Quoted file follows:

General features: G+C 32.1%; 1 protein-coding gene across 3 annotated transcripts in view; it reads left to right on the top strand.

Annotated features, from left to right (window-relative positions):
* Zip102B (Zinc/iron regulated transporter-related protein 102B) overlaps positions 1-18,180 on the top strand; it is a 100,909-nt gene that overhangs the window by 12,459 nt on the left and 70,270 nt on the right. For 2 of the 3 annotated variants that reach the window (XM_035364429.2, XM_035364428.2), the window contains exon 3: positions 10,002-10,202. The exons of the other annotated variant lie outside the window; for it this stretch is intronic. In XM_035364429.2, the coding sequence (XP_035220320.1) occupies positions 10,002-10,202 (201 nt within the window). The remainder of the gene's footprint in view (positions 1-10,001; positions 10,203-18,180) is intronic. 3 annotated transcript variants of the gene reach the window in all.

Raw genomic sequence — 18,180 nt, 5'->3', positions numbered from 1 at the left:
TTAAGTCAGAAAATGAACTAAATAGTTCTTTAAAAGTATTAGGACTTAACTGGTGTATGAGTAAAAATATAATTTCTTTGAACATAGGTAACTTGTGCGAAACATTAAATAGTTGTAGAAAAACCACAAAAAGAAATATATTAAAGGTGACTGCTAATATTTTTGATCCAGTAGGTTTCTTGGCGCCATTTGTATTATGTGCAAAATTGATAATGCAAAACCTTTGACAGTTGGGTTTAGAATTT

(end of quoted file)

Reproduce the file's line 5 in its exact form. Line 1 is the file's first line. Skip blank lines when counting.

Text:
TTAAGTCAGAAAATGAACTAAATAGTTCTTTAAAAGTATTAGGACTTAACTGGTGTATGAGTAAAAATATAATTTCTTTGAACATAGGTAACTTGTGCGAAACATTAAATAGTTGTAGAAAAACCACAAAAAGAAATATATTAAAGGTGACTGCTAATATTTTTGATCCAGTAGGTTTCTTGGCGCCATTTGTATTATGTGCAAAATTGATAATGCAAAACCTTTGACAGTTGGGTTTAGAATTT